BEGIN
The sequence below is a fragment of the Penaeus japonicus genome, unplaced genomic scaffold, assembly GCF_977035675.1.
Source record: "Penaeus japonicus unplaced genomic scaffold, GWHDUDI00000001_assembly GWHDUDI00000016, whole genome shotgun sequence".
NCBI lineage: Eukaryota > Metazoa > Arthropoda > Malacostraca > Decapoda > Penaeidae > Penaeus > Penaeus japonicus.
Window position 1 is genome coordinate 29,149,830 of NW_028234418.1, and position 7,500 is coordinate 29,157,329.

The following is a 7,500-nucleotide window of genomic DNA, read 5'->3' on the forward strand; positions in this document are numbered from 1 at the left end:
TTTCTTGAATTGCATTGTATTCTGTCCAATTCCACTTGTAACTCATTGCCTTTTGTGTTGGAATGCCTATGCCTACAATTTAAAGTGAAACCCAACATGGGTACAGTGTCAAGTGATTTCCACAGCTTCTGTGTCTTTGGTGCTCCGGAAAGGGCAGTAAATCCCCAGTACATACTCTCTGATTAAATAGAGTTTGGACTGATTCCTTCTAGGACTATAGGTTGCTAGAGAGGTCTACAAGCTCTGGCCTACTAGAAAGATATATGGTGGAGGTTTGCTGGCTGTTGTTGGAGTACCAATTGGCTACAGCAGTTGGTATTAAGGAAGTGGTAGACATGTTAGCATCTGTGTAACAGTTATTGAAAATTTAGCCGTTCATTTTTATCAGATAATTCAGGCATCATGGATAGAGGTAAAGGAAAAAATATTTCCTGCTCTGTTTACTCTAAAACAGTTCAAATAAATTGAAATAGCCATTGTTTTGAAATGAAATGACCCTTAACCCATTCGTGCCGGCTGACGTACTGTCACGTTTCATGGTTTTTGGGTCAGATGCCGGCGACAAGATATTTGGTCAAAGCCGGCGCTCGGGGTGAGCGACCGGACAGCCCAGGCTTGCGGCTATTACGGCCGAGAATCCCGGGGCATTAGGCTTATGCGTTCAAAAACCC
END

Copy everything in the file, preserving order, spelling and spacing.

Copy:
The sequence below is a fragment of the Penaeus japonicus genome, unplaced genomic scaffold, assembly GCF_977035675.1.
Source record: "Penaeus japonicus unplaced genomic scaffold, GWHDUDI00000001_assembly GWHDUDI00000016, whole genome shotgun sequence".
NCBI lineage: Eukaryota > Metazoa > Arthropoda > Malacostraca > Decapoda > Penaeidae > Penaeus > Penaeus japonicus.
Window position 1 is genome coordinate 29,149,830 of NW_028234418.1, and position 7,500 is coordinate 29,157,329.

The following is a 7,500-nucleotide window of genomic DNA, read 5'->3' on the forward strand; positions in this document are numbered from 1 at the left end:
TTTCTTGAATTGCATTGTATTCTGTCCAATTCCACTTGTAACTCATTGCCTTTTGTGTTGGAATGCCTATGCCTACAATTTAAAGTGAAACCCAACATGGGTACAGTGTCAAGTGATTTCCACAGCTTCTGTGTCTTTGGTGCTCCGGAAAGGGCAGTAAATCCCCAGTACATACTCTCTGATTAAATAGAGTTTGGACTGATTCCTTCTAGGACTATAGGTTGCTAGAGAGGTCTACAAGCTCTGGCCTACTAGAAAGATATATGGTGGAGGTTTGCTGGCTGTTGTTGGAGTACCAATTGGCTACAGCAGTTGGTATTAAGGAAGTGGTAGACATGTTAGCATCTGTGTAACAGTTATTGAAAATTTAGCCGTTCATTTTTATCAGATAATTCAGGCATCATGGATAGAGGTAAAGGAAAAAATATTTCCTGCTCTGTTTACTCTAAAACAGTTCAAATAAATTGAAATAGCCATTGTTTTGAAATGAAATGACCCTTAACCCATTCGTGCCGGCTGACGTACTGTCACGTTTCATGGTTTTTGGGTCAGATGCCGGCGACAAGATATTTGGTCAAAGCCGGCGCTCGGGGTGAGCGACCGGACAGCCCAGGCTTGCGGCTATTACGGCCGAGAATCCCGGGGCATTAGGCTTATGCGTTCAAAAACCC